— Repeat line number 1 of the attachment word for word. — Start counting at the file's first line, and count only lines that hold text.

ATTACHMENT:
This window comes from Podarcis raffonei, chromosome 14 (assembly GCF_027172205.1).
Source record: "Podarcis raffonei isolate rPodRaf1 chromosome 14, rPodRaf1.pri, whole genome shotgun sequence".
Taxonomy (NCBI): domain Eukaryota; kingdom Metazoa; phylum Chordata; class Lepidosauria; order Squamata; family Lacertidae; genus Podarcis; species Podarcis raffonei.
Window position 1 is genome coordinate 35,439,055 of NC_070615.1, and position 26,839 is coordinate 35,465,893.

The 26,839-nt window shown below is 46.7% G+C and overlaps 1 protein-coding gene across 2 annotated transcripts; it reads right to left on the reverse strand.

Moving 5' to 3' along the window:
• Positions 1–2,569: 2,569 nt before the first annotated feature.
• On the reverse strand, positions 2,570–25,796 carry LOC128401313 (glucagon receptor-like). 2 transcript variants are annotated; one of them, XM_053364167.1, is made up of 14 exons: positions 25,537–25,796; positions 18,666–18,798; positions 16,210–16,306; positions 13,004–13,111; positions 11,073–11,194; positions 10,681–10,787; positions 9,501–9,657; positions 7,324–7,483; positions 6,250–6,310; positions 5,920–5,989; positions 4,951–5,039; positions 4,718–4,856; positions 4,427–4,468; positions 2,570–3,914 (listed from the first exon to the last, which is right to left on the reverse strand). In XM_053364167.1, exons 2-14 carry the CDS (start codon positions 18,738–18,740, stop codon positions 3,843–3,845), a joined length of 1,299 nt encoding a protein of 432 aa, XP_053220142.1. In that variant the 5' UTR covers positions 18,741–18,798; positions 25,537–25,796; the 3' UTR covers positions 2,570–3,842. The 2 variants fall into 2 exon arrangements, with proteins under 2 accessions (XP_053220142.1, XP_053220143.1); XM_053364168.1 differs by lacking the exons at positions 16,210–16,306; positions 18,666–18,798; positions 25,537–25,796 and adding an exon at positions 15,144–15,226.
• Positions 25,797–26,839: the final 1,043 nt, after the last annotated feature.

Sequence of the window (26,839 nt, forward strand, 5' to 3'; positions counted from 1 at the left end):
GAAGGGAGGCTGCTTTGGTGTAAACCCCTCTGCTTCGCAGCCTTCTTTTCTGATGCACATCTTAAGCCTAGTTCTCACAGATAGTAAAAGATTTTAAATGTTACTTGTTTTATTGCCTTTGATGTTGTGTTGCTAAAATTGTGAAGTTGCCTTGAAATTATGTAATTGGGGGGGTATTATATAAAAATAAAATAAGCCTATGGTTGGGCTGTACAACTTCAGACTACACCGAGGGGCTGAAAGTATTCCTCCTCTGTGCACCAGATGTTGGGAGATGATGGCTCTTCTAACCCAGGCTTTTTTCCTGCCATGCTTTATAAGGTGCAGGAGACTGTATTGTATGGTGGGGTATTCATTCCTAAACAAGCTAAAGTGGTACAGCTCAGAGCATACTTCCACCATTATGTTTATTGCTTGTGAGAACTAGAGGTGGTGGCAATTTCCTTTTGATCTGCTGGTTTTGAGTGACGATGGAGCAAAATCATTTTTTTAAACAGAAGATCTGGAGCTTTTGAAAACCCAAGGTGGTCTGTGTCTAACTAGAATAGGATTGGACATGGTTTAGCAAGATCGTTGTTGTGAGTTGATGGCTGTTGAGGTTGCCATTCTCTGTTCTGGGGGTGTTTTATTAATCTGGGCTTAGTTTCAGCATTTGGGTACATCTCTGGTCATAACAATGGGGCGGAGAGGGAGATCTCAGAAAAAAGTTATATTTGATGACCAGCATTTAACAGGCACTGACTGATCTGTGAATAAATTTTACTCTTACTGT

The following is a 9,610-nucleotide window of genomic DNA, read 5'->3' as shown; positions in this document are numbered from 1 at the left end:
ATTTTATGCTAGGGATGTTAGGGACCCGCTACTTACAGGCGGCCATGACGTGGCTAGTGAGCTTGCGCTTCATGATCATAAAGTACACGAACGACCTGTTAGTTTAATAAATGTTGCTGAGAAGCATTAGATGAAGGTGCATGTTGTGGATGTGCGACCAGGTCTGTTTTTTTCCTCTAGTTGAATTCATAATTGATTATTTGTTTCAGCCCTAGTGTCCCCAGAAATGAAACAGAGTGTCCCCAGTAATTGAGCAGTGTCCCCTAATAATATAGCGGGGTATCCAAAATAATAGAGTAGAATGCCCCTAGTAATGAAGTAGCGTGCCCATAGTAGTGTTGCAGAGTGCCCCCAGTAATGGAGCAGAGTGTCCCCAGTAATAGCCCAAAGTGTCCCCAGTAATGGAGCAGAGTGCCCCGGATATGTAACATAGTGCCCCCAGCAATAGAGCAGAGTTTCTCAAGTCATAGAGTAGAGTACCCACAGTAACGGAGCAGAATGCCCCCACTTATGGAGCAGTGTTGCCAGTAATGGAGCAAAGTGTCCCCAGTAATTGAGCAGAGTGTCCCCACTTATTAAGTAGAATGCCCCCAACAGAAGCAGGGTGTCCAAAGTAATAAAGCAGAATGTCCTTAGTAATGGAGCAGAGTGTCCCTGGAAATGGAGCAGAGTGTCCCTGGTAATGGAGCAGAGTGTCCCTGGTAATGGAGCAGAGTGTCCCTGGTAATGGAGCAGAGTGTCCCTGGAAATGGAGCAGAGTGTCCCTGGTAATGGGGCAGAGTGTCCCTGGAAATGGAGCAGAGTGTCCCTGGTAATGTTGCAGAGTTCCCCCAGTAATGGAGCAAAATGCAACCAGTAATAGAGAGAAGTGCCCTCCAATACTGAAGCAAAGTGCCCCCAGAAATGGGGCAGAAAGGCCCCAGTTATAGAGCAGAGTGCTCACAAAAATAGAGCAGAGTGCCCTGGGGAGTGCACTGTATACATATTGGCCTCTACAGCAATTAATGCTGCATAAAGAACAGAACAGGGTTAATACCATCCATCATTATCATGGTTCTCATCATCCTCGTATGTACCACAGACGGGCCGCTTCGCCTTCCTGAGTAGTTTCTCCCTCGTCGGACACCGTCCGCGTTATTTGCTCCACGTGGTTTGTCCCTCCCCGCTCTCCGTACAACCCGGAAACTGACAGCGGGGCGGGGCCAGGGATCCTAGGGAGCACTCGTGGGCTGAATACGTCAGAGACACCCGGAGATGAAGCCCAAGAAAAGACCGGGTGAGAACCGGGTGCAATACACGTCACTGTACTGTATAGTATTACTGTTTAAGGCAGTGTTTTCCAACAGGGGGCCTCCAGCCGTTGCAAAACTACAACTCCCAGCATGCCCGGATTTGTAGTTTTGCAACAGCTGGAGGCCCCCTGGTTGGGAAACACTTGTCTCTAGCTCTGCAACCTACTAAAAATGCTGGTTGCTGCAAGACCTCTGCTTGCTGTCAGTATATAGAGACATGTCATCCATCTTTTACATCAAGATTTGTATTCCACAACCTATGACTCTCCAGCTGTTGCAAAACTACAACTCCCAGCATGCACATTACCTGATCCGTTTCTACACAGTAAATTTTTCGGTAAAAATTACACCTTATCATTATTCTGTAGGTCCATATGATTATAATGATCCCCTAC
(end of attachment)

This window comes from Podarcis raffonei, chromosome 14 (assembly GCF_027172205.1).